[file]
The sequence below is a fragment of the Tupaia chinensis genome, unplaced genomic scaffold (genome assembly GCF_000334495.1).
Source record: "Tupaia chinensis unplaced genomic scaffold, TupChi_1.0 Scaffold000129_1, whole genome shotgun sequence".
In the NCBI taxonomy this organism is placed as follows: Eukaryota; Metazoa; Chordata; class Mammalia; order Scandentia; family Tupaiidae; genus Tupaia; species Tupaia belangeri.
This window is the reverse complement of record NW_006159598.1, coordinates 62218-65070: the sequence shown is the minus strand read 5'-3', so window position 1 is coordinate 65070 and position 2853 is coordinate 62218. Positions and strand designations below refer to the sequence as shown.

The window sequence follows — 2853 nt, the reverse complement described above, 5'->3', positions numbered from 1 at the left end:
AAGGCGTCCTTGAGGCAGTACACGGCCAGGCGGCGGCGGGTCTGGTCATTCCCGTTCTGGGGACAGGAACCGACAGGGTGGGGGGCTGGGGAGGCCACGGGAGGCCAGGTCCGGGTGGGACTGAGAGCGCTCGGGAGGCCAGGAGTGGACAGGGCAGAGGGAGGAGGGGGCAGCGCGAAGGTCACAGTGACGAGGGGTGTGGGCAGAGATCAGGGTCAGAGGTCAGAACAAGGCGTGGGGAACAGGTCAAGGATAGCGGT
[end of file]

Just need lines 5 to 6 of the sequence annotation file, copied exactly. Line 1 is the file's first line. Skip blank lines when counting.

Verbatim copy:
The window sequence follows — 2853 nt, the reverse complement described above, 5'->3', positions numbered from 1 at the left end:
AAGGCGTCCTTGAGGCAGTACACGGCCAGGCGGCGGCGGGTCTGGTCATTCCCGTTCTGGGGACAGGAACCGACAGGGTGGGGGGCTGGGGAGGCCACGGGAGGCCAGGTCCGGGTGGGACTGAGAGCGCTCGGGAGGCCAGGAGTGGACAGGGCAGAGGGAGGAGGGGGCAGCGCGAAGGTCACAGTGACGAGGGGTGTGGGCAGAGATCAGGGTCAGAGGTCAGAACAAGGCGTGGGGAACAGGTCAAGGATAGCGGT